- 72% of consumers want to see a cleaner, more efficient road transport sector
- Transport industry calls for reductions in fuel duty and government investment in training
According to a recent survey conducted on behalf of the Commercial Vehicle Forum 2012, cutting costs, greater efficiency and a keen focus on education are key to long term sustainability.
The survey found that 72% of general respondents and 67% of those involved in the transport industry agreed that commercial vehicles should be used more efficiently to lower carbon emissions and ensure the ongoing profitability of the sector. While the majority of the general public think that consolidating trips would be the most efficient way forward (37%), transport professionals believe in introducing longer trucks (39%) and developing more efficient engines (37%).
While the greatest concern for the future within the transport industry remains the cost of fuel (48%) and maintaining profitability (31%), many transport professionals are also concerned that a poor perception of the industry has led to difficulties in recruiting staff (19%). Indeed 58% of those surveyed consider that introducing more apprenticeships would be highly valuable in terms of generating the technological advances needed to increase the efficiency of the sector.
The question of support from UK government unsurprisingly focused on reducing costs, with 71% asking for a reduction in fuel duty, 35% agreeing with the taxation of foreign vehicles and introduction of road tolls and 25% calling for better road building and rest facilities.
“Commercial vehicles play an important role in the UK economy, with 90% of raw materials and finished products being delivered by road,” said Paul Everitt, SMMT Chief Executive and CV Show Partner. “Through developing skills and enhancing vehicle technologies, we’re committed to making the industry increasingly efficient and more sustainable, both economically and environmentally.”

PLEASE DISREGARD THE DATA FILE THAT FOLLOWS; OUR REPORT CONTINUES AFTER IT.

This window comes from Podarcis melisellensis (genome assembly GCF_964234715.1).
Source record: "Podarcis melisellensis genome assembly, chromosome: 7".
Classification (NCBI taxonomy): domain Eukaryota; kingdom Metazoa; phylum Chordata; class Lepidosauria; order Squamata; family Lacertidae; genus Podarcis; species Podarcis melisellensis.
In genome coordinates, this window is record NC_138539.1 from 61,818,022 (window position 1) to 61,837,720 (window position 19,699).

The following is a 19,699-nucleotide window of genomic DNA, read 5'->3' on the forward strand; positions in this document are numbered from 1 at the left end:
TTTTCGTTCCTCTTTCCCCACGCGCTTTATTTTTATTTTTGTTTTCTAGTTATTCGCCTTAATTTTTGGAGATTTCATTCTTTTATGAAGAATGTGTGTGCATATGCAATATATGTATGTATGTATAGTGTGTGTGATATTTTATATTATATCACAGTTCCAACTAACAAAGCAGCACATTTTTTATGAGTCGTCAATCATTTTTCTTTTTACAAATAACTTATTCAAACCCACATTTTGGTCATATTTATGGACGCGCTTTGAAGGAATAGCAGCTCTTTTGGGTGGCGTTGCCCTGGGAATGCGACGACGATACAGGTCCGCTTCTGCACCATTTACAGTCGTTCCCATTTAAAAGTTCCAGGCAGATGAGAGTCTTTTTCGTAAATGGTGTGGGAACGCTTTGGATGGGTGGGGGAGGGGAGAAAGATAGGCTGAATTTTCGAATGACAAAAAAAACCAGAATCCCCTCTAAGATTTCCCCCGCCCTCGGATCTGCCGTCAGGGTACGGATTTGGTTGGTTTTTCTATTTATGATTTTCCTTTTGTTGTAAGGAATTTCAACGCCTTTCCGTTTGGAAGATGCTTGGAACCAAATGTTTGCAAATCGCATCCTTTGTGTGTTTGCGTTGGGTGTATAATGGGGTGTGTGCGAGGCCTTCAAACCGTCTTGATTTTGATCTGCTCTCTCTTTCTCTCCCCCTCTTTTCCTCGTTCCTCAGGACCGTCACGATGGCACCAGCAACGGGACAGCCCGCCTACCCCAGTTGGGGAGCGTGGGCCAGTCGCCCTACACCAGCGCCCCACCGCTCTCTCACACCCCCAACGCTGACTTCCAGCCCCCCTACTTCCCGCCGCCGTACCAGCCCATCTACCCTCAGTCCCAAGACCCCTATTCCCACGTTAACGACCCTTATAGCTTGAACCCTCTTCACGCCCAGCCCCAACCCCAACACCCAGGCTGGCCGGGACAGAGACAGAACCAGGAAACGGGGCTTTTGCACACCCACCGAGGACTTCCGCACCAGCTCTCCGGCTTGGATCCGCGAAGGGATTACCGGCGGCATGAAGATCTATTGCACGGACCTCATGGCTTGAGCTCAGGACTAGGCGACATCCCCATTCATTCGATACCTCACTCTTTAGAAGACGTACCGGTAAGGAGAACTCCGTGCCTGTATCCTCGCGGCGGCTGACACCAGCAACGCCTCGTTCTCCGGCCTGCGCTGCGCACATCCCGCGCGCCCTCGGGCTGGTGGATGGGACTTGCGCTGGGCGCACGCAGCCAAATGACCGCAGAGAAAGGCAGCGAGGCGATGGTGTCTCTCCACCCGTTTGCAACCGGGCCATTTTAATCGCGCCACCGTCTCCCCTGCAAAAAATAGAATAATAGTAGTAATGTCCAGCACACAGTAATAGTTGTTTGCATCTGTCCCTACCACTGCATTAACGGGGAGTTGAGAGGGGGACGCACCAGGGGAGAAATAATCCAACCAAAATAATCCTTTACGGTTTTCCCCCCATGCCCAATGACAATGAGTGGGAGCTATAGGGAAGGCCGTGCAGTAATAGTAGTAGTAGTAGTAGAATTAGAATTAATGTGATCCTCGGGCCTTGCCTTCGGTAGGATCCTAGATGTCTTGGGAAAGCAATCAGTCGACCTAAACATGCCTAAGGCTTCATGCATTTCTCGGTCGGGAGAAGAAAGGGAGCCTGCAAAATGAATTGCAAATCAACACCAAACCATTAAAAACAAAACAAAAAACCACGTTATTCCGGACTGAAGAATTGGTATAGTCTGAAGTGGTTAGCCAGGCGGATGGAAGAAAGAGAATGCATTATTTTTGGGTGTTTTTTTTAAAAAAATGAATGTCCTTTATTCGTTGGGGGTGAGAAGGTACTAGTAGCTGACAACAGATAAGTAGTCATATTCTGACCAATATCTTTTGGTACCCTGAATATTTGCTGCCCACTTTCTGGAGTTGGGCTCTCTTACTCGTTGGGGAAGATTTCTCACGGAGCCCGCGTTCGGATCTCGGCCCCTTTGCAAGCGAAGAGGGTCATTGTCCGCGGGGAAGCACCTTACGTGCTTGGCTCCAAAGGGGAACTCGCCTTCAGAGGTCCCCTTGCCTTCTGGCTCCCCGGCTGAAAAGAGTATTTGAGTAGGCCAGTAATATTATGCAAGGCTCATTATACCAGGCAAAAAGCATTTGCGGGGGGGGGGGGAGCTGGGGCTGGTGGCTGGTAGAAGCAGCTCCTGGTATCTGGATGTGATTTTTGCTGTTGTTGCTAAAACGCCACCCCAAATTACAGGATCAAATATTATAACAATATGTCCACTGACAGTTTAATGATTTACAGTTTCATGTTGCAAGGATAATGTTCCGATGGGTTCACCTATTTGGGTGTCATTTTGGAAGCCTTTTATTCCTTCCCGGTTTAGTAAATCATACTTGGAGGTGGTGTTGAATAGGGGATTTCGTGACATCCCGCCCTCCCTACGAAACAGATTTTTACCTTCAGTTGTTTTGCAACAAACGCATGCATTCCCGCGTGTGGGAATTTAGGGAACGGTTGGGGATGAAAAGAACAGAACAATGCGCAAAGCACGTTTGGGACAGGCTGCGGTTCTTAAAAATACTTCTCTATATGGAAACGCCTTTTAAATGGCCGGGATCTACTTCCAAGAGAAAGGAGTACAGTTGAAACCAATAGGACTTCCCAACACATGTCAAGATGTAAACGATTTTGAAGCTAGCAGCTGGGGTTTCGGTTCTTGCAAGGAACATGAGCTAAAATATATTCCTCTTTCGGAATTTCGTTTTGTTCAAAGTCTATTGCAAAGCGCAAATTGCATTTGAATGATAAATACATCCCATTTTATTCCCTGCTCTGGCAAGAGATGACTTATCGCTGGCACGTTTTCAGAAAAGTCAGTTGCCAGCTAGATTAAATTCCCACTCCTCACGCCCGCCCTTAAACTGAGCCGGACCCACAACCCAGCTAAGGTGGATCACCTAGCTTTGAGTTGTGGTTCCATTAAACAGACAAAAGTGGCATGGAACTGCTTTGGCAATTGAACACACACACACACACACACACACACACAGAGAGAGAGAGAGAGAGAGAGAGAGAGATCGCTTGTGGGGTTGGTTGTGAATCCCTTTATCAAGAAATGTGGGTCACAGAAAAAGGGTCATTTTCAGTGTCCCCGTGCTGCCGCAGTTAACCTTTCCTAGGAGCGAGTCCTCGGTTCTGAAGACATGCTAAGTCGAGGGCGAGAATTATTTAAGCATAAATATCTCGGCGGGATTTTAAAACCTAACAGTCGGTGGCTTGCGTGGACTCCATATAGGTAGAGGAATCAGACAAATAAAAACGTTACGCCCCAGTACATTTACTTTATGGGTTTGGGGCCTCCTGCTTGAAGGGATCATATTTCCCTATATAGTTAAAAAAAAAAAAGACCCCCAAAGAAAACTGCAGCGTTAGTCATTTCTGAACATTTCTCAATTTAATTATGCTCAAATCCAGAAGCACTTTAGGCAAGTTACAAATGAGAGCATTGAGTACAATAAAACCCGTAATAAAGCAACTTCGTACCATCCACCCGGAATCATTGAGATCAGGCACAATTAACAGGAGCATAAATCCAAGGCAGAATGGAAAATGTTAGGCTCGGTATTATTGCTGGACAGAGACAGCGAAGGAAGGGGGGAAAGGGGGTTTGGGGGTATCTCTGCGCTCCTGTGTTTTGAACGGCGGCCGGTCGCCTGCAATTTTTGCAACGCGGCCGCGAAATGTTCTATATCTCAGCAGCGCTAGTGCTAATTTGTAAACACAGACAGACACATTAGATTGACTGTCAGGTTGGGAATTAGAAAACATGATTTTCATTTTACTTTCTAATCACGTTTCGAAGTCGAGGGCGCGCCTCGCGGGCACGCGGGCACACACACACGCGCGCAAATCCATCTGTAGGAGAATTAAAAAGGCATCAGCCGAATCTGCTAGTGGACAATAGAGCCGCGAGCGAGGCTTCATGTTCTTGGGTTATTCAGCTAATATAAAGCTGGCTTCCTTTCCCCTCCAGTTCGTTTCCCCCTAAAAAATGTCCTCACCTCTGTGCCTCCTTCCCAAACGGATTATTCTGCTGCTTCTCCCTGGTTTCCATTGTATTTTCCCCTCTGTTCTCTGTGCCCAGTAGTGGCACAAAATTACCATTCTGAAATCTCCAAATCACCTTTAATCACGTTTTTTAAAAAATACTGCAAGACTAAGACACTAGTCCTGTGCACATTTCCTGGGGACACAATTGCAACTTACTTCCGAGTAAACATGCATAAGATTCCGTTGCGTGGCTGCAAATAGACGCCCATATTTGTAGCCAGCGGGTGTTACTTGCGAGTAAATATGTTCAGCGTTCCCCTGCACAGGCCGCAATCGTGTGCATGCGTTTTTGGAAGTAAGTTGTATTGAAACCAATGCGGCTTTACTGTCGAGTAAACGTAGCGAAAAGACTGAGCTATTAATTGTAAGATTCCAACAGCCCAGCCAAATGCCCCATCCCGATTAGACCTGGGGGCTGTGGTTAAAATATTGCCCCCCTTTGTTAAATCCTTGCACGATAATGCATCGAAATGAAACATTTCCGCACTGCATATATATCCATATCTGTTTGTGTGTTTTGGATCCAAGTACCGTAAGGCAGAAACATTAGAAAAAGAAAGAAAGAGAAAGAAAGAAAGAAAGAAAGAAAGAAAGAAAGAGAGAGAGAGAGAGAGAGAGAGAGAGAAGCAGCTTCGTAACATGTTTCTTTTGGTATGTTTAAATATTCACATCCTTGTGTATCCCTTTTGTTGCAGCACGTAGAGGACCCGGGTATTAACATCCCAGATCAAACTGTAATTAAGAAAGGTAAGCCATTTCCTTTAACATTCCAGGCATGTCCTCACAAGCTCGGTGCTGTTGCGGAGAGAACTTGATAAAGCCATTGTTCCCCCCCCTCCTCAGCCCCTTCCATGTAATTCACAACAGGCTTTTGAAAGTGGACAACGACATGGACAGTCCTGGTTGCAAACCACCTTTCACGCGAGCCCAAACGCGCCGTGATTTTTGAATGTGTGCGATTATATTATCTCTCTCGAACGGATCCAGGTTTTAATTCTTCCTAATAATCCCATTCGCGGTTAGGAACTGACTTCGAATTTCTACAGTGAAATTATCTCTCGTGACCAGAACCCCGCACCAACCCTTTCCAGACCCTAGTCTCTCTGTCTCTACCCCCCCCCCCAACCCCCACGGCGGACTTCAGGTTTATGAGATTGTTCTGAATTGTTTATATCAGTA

Geoff Dunning, RHA Chief Executive said, “The UK is under great pressure to play its part in responding to climate change and the road freight sector is under particular scrutiny by Government. Reducing CO2 goes hand in hand with saving fuel, so operators are doing what they can to reduce both costs and emissions. Beyond that, there is no doubt that alternative fuels will play a key part in the process”.
The survey was undertaken for the Commercial Vehicle Forum 2012, an event which will take place at the Institution of Mechanical Engineers in London on 15 November 2012. Chaired by broadcaster Simon Jack, the Forum’s key theme is innovation and specifically future sustainability, skills and safety. Panellists will include Rob Flello MP, Chair of the All-Party Parliamentary Freight Group and Robert Gifford, Executive Director of the Parliamentary Advisory Council for Transport Safety (PACTS).
The Commercial Vehicle Forum 2012 is supported by AA Drivetech, Bridgestone UK, Brigade Electronics, Greenchem Solutions, Isuzu Truck (UK) and Squarell Technology.